Sept. 11 Revealed The Importance And Limits Of The President's Daily Briefing
On Sept. 11, 2001, President George W. Bush was visiting Sarasota, Fla. At 8 a.m. sharp, the CIA's Michael Morell delivered the daily intelligence briefing — something he did six mornings a week — regardless of whether the president was at the White House or on the road.
"Contrary to press reporting and myth, there was absolutely nothing in my briefing that had to do with terrorism that day," Morell recalled. "Most of it had to do with the Israeli-Palestinian issue."
As Morell concluded, Bush stepped into his waiting motorcade and headed to an elementary school. Moments later, news broke of the terror attacks in New York. Shortly after that, Bush and Morell were on Air Force One — and the president wanted answers.
"The president said to me, 'Michael, who did this?' " Morell said. He didn't know but had a strong suspicion.
"I told him that when we got to the end of the trail, I was absolutely confident, absolutely certain, that it would take us to [Osama] bin Laden and al-Qaida," said Morell, who retired in 2013 as the CIA's deputy director and now hosts the podcast Intelligence Matters.
That landmark day captured both the critical importance — and the frustrating limits — of the President's Daily Briefing, or PDB.
Launched under President Truman
The practice of providing the president with a daily intelligence briefing began in 1946 with President Harry Truman, who was trying to make sense of a still-chaotic world in the aftermath of World War II.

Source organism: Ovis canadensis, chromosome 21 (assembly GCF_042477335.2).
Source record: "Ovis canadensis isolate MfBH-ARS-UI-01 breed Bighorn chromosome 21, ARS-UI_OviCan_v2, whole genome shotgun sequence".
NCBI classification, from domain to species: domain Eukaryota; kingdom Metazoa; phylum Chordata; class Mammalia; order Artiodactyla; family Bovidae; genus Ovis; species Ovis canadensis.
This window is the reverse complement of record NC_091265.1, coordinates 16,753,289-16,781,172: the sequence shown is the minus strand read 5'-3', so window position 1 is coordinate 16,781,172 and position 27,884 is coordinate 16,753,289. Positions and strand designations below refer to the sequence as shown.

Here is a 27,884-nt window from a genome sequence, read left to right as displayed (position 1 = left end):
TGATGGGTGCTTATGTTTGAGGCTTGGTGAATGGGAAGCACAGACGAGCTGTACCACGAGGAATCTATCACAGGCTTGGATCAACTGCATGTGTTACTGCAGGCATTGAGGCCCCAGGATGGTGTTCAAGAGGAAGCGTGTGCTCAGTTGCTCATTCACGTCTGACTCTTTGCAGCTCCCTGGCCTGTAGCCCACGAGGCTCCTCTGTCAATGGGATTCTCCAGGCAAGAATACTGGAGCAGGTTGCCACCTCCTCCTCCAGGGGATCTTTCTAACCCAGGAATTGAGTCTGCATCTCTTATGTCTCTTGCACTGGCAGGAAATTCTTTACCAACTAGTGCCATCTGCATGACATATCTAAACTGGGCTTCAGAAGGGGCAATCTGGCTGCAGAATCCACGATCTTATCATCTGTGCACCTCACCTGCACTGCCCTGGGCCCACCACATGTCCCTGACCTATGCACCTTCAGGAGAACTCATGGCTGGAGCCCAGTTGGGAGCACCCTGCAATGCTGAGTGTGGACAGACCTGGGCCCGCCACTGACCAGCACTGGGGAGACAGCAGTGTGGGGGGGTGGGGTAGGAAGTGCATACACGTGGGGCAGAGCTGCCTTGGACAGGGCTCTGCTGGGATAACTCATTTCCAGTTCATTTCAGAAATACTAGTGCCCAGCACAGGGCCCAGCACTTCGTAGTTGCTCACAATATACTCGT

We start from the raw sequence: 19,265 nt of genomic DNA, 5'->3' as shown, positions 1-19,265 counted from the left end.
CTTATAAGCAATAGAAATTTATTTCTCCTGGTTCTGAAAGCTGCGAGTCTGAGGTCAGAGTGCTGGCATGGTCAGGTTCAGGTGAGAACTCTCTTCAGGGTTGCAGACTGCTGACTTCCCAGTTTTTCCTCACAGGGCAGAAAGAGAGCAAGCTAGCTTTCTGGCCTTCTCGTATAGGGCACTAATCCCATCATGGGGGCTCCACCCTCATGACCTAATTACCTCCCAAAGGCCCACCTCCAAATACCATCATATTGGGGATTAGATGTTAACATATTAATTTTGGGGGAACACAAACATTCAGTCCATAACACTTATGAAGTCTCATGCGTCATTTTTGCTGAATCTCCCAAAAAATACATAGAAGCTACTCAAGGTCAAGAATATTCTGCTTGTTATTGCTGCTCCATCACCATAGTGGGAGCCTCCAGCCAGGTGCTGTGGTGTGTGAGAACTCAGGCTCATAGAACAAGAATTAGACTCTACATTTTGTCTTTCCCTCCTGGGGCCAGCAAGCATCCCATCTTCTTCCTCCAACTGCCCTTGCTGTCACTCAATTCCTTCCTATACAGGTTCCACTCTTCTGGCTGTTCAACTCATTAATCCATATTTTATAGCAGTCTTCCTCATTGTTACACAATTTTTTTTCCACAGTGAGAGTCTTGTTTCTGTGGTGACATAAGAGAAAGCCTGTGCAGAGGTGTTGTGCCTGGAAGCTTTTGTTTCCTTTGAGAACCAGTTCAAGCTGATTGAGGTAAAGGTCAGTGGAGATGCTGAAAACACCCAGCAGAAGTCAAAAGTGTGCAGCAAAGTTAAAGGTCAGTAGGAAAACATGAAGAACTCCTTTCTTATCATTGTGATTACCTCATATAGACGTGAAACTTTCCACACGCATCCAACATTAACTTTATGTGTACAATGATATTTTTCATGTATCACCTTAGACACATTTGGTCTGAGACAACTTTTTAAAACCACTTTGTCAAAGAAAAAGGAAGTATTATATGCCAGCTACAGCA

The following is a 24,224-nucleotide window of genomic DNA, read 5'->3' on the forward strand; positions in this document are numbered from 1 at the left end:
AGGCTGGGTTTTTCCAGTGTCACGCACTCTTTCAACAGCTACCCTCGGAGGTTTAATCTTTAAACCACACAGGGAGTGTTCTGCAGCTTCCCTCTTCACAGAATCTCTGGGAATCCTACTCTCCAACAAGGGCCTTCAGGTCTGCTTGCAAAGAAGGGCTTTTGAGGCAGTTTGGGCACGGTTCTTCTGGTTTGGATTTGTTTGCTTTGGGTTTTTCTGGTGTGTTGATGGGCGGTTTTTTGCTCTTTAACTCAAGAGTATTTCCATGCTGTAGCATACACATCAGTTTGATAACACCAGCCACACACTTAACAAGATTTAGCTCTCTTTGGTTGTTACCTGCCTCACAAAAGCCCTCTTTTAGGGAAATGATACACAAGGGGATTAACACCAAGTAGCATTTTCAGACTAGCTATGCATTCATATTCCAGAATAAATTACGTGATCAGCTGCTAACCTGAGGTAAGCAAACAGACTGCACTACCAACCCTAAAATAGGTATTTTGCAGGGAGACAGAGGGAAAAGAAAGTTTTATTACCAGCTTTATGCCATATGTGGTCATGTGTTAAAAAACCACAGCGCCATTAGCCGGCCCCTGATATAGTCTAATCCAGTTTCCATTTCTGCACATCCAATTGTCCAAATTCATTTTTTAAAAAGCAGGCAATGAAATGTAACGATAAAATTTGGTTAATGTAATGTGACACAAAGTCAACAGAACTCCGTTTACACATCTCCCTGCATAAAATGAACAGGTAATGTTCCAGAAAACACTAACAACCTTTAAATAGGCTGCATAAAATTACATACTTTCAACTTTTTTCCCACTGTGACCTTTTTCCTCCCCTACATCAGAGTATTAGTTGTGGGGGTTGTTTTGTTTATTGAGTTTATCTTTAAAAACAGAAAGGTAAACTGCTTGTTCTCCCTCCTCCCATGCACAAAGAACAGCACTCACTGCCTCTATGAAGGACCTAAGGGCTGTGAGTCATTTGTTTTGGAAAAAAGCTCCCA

"He was troubled that he was receiving these random reports from different departments and no one was telling him, or suggesting to him, what was particularly more important than something else," said David Robarge, the CIA's chief historian.
Truman created the Central Intelligence Group, the forerunner of the CIA. Within weeks, the briefings began, and they were brief indeed. Most were short notes from U.S. ambassadors with little or no context.
Many reports were based on rumors or newspaper stories abroad and were difficult to verify, Robarge said.
"We dealt a lot with information peddlers and fabricators and paper mills, as we called them," he said. "We were very desperate for information, and everybody knew that and took advantage of it. We spent a lot of our time in those early years sorting out the wheat from the chaff."
Despite being a part of every president's daily routine for more than 70 years, the briefings are rarely discussed publicly. Just last month, the CIA declassified the first 20 briefings delivered to Truman — and many still resonate today.
"The very first general item for Harry Truman was about some false information that was being put out about Russia and the United States," said David Priess, a former CIA officer.
Priess was a member of the presidential briefing team in the early 2000s and wrote a history of the briefings called The President's Book of Secrets.
Those initial briefings dealt with a trade dispute with China, which was resisting U.S. imports, and rising tensions on the Korean Peninsula, where war would break out a few years later.